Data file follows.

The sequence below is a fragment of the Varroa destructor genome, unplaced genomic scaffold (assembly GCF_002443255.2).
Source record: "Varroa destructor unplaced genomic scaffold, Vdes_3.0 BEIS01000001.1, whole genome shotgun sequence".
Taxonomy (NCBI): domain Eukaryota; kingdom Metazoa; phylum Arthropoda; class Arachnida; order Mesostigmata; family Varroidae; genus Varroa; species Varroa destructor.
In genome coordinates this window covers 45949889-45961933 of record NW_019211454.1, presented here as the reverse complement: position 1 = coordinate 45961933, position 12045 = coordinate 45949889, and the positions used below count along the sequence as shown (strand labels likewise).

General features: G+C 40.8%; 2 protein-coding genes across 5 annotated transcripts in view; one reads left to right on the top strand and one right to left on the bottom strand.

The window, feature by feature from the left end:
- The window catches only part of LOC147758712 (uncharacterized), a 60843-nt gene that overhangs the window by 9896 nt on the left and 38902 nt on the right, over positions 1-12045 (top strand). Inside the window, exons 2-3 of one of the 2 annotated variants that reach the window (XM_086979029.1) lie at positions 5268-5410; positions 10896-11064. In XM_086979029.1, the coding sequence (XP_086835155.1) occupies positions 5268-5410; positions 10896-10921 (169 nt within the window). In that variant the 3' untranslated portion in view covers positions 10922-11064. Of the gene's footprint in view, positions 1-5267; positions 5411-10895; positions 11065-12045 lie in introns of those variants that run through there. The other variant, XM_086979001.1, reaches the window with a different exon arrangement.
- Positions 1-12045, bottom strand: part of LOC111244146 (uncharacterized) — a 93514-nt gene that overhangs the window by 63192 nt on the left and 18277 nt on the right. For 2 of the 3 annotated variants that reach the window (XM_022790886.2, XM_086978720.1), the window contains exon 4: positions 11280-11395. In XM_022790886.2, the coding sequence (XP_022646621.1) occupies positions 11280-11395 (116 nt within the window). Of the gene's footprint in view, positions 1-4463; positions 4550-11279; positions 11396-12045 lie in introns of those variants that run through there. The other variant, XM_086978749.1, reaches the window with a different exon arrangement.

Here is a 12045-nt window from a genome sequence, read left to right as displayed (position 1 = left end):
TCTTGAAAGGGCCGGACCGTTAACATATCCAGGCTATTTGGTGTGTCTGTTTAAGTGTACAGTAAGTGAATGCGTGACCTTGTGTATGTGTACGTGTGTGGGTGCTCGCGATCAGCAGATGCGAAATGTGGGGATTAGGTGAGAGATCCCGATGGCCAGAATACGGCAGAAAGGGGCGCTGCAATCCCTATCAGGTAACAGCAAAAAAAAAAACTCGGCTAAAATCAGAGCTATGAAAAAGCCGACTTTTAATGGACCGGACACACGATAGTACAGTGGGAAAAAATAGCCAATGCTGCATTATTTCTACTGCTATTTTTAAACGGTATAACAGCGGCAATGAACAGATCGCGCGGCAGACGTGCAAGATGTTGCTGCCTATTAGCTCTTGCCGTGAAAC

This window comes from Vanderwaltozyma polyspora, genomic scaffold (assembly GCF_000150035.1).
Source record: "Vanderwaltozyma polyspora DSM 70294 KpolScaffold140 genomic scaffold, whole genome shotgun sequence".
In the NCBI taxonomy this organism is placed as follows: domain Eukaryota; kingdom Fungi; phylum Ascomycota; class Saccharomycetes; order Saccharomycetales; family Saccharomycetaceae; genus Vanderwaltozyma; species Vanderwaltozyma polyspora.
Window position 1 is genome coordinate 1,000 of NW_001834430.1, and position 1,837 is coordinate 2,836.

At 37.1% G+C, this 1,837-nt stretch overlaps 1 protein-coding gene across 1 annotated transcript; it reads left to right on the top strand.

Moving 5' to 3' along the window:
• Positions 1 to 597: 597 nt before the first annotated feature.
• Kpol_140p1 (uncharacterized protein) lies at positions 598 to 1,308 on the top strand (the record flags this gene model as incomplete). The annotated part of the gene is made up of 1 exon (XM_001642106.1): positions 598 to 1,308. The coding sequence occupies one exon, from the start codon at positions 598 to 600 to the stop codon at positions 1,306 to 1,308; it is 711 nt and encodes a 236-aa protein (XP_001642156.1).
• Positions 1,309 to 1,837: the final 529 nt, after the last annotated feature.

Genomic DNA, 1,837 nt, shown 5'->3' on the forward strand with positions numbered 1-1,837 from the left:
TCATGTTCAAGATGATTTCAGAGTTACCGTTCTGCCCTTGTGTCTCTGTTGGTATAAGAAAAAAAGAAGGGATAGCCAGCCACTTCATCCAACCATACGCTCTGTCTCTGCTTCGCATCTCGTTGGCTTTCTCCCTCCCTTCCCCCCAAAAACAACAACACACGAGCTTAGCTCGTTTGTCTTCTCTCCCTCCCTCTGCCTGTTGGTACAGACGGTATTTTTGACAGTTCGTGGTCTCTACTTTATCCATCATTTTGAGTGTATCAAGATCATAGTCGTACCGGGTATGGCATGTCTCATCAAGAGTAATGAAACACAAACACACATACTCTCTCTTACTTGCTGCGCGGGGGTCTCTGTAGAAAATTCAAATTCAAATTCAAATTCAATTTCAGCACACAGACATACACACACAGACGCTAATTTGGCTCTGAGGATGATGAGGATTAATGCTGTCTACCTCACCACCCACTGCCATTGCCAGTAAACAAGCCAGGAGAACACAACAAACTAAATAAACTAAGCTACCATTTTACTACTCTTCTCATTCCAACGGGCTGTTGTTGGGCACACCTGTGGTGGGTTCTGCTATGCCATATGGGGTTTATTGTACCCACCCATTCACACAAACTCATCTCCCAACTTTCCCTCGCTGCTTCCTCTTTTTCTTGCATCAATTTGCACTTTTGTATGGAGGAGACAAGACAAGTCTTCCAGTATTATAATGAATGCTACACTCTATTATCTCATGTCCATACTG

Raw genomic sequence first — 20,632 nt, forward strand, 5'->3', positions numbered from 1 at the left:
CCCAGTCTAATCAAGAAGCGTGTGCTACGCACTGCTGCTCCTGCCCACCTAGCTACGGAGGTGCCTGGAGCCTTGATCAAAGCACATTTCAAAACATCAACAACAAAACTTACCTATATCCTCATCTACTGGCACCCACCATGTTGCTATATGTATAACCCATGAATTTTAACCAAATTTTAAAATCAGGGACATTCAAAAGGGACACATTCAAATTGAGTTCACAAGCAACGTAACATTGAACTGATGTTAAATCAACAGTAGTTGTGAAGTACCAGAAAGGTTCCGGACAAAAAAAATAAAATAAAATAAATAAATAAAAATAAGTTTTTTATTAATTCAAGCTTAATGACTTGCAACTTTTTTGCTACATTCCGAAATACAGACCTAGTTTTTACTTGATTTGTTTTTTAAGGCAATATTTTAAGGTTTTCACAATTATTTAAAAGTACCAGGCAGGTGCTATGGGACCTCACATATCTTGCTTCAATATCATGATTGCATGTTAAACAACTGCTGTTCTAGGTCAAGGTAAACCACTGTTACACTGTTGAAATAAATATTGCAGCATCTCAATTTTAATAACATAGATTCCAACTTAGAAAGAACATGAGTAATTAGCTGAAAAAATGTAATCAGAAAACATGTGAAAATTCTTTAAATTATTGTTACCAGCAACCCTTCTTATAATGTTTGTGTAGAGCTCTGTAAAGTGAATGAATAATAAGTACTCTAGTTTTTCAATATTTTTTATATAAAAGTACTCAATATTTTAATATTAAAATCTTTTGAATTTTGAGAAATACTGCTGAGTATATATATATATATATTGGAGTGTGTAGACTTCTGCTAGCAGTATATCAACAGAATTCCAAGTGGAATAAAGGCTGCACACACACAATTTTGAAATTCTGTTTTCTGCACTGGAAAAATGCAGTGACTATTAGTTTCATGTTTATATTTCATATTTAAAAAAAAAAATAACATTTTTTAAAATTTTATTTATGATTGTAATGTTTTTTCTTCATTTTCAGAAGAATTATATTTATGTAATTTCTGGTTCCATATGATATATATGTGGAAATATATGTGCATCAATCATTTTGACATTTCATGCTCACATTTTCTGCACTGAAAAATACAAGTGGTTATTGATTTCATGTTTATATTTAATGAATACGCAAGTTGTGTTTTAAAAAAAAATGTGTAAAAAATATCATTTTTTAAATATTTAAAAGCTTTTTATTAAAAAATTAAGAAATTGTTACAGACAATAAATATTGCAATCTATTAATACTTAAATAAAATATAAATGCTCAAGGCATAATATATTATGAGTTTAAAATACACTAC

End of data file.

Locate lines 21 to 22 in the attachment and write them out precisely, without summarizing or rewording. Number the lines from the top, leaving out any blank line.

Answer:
TCATGTTCAAGATGATTTCAGAGTTACCGTTCTGCCCTTGTGTCTCTGTTGGTATAAGAAAAAAAGAAGGGATAGCCAGCCACTTCATCCAACCATACGCTCTGTCTCTGCTTCGCATCTCGTTGGCTTTCTCCCTCCCTTCCCCCCAAAAACAACAACACACGAGCTTAGCTCGTTTGTCTTCTCTCCCTCCCTCTGCCTGTTGGTACAGACGGTATTTTTGACAGTTCGTGGTCTCTACTTTATCCATCATTTTGAGTGTATCAAGATCATAGTCGTACCGGGTATGGCATGTCTCATCAAGAGTAATGAAACACAAACACACATACTCTCTCTTACTTGCTGCGCGGGGGTCTCTGTAGAAAATTCAAATTCAAATTCAAATTCAATTTCAGCACACAGACATACACACACAGACGCTAATTTGGCTCTGAGGATGATGAGGATTAATGCTGTCTACCTCACCACCCACTGCCATTGCCAGTAAACAAGCCAGGAGAACACAACAAACTAAATAAACTAAGCTACCATTTTACTACTCTTCTCATTCCAACGGGCTGTTGTTGGGCACACCTGTGGTGGGTTCTGCTATGCCATATGGGGTTTATTGTACCCACCCATTCACACAAACTCATCTCCCAACTTTCCCTCGCTGCTTCCTCTTTTTCTTGCATCAATTTGCACTTTTGTATGGAGGAGACAAGACAAGTCTTCCAGTATTATAATGAATGCTACACTCTATTATCTCATGTCCATACTG

Raw genomic sequence first — 20,632 nt, forward strand, 5'->3', positions numbered from 1 at the left: